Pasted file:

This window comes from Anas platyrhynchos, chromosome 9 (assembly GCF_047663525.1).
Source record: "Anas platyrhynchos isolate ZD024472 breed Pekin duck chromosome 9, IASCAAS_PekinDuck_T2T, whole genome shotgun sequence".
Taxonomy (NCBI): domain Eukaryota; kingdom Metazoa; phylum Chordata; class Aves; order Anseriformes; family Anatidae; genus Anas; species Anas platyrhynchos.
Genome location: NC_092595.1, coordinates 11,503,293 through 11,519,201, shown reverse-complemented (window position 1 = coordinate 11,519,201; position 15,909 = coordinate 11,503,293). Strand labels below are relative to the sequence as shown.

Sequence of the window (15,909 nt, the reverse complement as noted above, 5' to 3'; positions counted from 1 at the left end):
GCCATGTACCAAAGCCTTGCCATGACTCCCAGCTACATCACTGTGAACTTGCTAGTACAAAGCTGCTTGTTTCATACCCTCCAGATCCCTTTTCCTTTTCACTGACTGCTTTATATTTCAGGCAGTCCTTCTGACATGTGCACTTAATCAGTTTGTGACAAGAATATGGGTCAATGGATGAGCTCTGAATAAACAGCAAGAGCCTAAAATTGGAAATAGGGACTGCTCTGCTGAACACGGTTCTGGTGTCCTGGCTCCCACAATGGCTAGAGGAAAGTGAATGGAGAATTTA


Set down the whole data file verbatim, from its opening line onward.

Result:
This window comes from Anas platyrhynchos, chromosome 9 (assembly GCF_047663525.1).
Source record: "Anas platyrhynchos isolate ZD024472 breed Pekin duck chromosome 9, IASCAAS_PekinDuck_T2T, whole genome shotgun sequence".
Taxonomy (NCBI): domain Eukaryota; kingdom Metazoa; phylum Chordata; class Aves; order Anseriformes; family Anatidae; genus Anas; species Anas platyrhynchos.
Genome location: NC_092595.1, coordinates 11,503,293 through 11,519,201, shown reverse-complemented (window position 1 = coordinate 11,519,201; position 15,909 = coordinate 11,503,293). Strand labels below are relative to the sequence as shown.

Sequence of the window (15,909 nt, the reverse complement as noted above, 5' to 3'; positions counted from 1 at the left end):
GCCATGTACCAAAGCCTTGCCATGACTCCCAGCTACATCACTGTGAACTTGCTAGTACAAAGCTGCTTGTTTCATACCCTCCAGATCCCTTTTCCTTTTCACTGACTGCTTTATATTTCAGGCAGTCCTTCTGACATGTGCACTTAATCAGTTTGTGACAAGAATATGGGTCAATGGATGAGCTCTGAATAAACAGCAAGAGCCTAAAATTGGAAATAGGGACTGCTCTGCTGAACACGGTTCTGGTGTCCTGGCTCCCACAATGGCTAGAGGAAAGTGAATGGAGAATTTA